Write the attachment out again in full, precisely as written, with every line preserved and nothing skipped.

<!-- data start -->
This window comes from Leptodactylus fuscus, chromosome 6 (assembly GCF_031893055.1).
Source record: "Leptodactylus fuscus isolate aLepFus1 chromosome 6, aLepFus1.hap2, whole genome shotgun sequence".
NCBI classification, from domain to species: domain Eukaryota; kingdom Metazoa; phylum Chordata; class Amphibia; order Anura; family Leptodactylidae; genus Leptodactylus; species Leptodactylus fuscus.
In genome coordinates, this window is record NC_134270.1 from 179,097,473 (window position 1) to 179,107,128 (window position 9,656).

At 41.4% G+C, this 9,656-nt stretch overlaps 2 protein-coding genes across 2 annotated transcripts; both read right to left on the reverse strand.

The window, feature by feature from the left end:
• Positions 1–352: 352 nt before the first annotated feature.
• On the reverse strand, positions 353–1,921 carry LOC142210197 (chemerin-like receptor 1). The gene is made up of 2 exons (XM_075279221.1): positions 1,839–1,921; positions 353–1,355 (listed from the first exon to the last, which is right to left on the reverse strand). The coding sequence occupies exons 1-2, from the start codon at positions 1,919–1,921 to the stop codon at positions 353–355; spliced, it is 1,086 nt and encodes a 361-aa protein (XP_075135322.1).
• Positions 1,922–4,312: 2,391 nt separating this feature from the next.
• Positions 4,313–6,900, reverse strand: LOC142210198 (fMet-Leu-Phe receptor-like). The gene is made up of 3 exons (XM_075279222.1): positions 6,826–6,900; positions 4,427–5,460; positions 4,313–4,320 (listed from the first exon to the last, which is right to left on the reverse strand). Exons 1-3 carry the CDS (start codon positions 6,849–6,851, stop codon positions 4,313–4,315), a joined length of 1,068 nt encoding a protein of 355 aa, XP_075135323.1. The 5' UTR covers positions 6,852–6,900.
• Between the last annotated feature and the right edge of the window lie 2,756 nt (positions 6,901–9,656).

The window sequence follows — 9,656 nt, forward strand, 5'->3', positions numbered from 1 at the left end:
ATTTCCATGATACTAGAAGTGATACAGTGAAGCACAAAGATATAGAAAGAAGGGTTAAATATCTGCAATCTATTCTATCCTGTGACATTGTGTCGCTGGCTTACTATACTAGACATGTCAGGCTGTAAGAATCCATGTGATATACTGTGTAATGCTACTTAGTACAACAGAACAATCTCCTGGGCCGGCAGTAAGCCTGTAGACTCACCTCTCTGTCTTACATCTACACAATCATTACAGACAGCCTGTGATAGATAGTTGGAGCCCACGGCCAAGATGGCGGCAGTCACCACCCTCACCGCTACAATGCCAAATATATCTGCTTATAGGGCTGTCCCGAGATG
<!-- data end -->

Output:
This window comes from Leptodactylus fuscus, chromosome 6 (assembly GCF_031893055.1).
Source record: "Leptodactylus fuscus isolate aLepFus1 chromosome 6, aLepFus1.hap2, whole genome shotgun sequence".
NCBI classification, from domain to species: domain Eukaryota; kingdom Metazoa; phylum Chordata; class Amphibia; order Anura; family Leptodactylidae; genus Leptodactylus; species Leptodactylus fuscus.
In genome coordinates, this window is record NC_134270.1 from 179,097,473 (window position 1) to 179,107,128 (window position 9,656).

At 41.4% G+C, this 9,656-nt stretch overlaps 2 protein-coding genes across 2 annotated transcripts; both read right to left on the reverse strand.

The window, feature by feature from the left end:
• Positions 1–352: 352 nt before the first annotated feature.
• On the reverse strand, positions 353–1,921 carry LOC142210197 (chemerin-like receptor 1). The gene is made up of 2 exons (XM_075279221.1): positions 1,839–1,921; positions 353–1,355 (listed from the first exon to the last, which is right to left on the reverse strand). The coding sequence occupies exons 1-2, from the start codon at positions 1,919–1,921 to the stop codon at positions 353–355; spliced, it is 1,086 nt and encodes a 361-aa protein (XP_075135322.1).
• Positions 1,922–4,312: 2,391 nt separating this feature from the next.
• Positions 4,313–6,900, reverse strand: LOC142210198 (fMet-Leu-Phe receptor-like). The gene is made up of 3 exons (XM_075279222.1): positions 6,826–6,900; positions 4,427–5,460; positions 4,313–4,320 (listed from the first exon to the last, which is right to left on the reverse strand). Exons 1-3 carry the CDS (start codon positions 6,849–6,851, stop codon positions 4,313–4,315), a joined length of 1,068 nt encoding a protein of 355 aa, XP_075135323.1. The 5' UTR covers positions 6,852–6,900.
• Between the last annotated feature and the right edge of the window lie 2,756 nt (positions 6,901–9,656).

The window sequence follows — 9,656 nt, forward strand, 5'->3', positions numbered from 1 at the left end:
ATTTCCATGATACTAGAAGTGATACAGTGAAGCACAAAGATATAGAAAGAAGGGTTAAATATCTGCAATCTATTCTATCCTGTGACATTGTGTCGCTGGCTTACTATACTAGACATGTCAGGCTGTAAGAATCCATGTGATATACTGTGTAATGCTACTTAGTACAACAGAACAATCTCCTGGGCCGGCAGTAAGCCTGTAGACTCACCTCTCTGTCTTACATCTACACAATCATTACAGACAGCCTGTGATAGATAGTTGGAGCCCACGGCCAAGATGGCGGCAGTCACCACCCTCACCGCTACAATGCCAAATATATCTGCTTATAGGGCTGTCCCGAGATG